Michael Natenshon, seated on van, with Adam Lynch, Marine Layer’s COO

Michael Natenshon, seated on van, with Adam Lynch, Marine Layer’s COO


Marine Layer Suits Up With Activewear Line Weekend Sport


Weekend Sport’s Murray Sport Jogger

Anyone can see that the San Francisco label Marine Layer emphasizes comfort with a carefree California lifestyle in mind.

One of its graphics is a logo of a giant hammock hanging from the Golden Gate Bridge. Brand founder Michael Natenshon often talks about how his company makes the softest T-shirts on the market.

Last month, Marine Layer decided to branch out into activewear by introducing Weekend Sport. The new collection mixes performance fabrics with Marine Layer’s lightly faded colors, retro 1970s-style graphics and an embrace of soft fabrics, Natenshon said.

“We’re all about making what you want to wear during the weekends,” he said. “Our customer is active. We want to make complementary pieces—coffee in the morning, then a hike.”

When approaching this market, Natenshon thought it was crucial to provide a difference. The brand designed an activewear line in late 2014 but decided against releasing it widely because the line didn’t have enough points of difference.

Maybe he had read Matt Powell, a sports retail analyst who in January wrote in a blog for activewear market researchers at The NPD Group that “a lack of new items or looks for apparel will also dampen results.”

On the second try, Natenshon said, his company developed a technical fabric made from soft fabric. It wicks away moisture, provides four-way stretch and, for its design, bears retro-inspired striped details. “It’s not generic sportswear,” he said. “We are doing details in a way that is fresh in the market. We have a distinctive vibe.”

The company makes its knits in the United States and manufactures its technical fabrics overseas.

Looks for men include tailored sweatpants with drawstrings. There’s a hoodie, sport shorts, T-shirts, short-sleeve sweatshirts and a long-sleeve crew shirt made of lightweight active fabric bearing the logo of the Los Angeles nonprofit group Protect Our Winters, which advocates for protecting the environment from climate change. For each shirt sold, $15 goes to Protect Our Winters.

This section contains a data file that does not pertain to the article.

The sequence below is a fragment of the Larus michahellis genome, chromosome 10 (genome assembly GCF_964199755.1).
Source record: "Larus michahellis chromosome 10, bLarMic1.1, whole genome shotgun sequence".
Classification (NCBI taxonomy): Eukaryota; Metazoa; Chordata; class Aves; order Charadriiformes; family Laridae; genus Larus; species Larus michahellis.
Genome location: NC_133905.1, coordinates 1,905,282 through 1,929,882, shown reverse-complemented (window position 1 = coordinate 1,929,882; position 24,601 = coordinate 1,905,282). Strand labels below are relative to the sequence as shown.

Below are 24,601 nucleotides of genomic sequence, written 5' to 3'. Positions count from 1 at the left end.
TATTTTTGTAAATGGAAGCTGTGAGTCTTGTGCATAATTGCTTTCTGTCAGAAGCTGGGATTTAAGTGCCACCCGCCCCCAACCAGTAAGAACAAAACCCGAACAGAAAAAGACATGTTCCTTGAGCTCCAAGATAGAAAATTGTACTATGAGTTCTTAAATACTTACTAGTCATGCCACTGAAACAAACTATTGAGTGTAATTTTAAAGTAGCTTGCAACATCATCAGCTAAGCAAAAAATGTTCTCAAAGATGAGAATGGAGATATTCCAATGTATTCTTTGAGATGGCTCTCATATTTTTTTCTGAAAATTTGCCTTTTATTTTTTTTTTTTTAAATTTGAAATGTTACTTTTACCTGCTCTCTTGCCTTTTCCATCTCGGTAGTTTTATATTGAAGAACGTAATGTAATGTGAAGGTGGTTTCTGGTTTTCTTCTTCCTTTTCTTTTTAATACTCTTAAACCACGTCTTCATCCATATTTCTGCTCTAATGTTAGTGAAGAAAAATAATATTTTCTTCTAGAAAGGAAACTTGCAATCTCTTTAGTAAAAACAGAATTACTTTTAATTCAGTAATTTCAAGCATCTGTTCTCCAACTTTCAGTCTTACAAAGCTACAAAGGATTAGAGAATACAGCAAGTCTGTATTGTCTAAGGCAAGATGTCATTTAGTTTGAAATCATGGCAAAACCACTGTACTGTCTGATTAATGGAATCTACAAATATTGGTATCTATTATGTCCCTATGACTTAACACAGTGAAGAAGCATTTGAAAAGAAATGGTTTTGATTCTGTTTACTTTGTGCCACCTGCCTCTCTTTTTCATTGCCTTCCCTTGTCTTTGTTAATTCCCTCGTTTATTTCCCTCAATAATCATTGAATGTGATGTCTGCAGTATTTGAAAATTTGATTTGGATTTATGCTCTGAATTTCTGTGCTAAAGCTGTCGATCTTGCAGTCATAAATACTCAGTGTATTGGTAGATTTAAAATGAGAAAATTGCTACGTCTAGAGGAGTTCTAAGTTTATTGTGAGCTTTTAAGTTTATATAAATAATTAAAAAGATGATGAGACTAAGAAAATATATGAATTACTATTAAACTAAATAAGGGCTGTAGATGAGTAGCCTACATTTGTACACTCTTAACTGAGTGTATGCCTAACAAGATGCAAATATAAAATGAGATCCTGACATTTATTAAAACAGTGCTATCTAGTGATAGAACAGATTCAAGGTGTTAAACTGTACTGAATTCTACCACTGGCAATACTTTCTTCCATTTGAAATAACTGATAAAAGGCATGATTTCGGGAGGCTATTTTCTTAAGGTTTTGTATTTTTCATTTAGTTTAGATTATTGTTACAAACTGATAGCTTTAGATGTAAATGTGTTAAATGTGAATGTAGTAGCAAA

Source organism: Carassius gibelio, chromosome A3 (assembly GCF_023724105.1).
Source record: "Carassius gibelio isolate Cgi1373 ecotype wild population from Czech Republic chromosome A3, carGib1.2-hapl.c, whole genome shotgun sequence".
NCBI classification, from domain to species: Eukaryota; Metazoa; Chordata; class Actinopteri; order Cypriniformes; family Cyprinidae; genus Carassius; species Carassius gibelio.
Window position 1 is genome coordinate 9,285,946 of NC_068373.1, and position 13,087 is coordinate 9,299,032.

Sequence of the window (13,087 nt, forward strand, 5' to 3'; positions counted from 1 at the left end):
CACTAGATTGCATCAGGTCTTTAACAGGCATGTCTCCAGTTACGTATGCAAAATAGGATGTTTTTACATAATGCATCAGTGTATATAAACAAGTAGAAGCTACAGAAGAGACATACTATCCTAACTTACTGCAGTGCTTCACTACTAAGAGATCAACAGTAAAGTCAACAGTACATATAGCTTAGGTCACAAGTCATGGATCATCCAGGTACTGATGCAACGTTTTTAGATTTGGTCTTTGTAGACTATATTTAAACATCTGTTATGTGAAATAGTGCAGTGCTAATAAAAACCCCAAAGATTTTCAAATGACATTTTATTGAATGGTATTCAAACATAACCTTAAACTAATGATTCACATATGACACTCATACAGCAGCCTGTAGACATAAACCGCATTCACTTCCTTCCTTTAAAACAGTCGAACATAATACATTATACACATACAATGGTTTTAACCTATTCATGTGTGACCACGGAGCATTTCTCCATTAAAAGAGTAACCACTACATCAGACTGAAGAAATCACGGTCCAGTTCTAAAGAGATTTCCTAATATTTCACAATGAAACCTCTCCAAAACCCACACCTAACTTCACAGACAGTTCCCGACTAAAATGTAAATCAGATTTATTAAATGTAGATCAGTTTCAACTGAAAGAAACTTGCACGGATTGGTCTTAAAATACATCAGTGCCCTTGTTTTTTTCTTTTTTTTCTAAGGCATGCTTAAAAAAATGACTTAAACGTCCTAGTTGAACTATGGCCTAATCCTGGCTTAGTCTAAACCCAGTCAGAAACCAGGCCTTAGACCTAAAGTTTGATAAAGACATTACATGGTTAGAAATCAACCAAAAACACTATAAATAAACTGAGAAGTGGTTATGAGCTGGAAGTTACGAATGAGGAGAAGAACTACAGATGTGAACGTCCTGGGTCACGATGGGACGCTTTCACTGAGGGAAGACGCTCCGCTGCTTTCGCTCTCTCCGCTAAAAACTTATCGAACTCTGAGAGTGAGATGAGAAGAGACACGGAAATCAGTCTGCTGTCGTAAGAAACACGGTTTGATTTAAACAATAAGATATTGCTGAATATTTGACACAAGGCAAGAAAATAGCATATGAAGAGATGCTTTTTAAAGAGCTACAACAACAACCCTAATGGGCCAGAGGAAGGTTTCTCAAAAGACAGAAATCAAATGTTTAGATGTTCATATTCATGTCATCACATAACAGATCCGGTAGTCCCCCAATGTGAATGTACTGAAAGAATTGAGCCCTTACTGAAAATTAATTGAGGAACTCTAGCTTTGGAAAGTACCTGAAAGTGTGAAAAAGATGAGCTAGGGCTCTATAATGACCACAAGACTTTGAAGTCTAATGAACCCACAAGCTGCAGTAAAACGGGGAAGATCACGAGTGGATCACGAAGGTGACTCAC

Looks for women include leggings in colors including black and navy, jogging pants, zip-up track jackets, zip-up hoodies and racer-back tank tops. Retail price points for women’s styles range from $44 for tank tops to $135 for a track jacket.

Marine Layer is sold on the company’s website (www.marinelayer.com), but the company is a vertical retailer and currently has more than 30 bricks-and-mortar stores.

Twelve of those stores are in California, mostly located on retail streets and in buildings that have a unique look. The interior of each Marine Layer store is different with the retailer building all its store fixtures in-house.

Store fixtures are inspired by the surrounding city. In a few of the stores, such as Chicago and Portland, Ore., the retailer has built Airbnb rentals. Natenshon claimed that the Airbnbs are busy and have been rented 320 days of the year. The company put together the Airbnbs for the fun of it, but there is no interest in getting deeper into the hospitality business.

“People have predicted the end of retail for years. It is just silly,” said Natenshon, who plans to open five to 10 more stores this year. “We believe simply that shopping in stores is something that customers like doing. They will continue doing it. There’s a ton of folks who shop online. We do a huge business there as well. People enjoy that experience. Ultimately, we want to give our customers options and make any shopping experience with us unique and enjoyable. Retail is not going anywhere.”

Next up for Marine Layer, the brand will produce a denim line that Natenshon hopes will be ready for Fall. Like the activewear line, he said that the company would take its time to get the line right.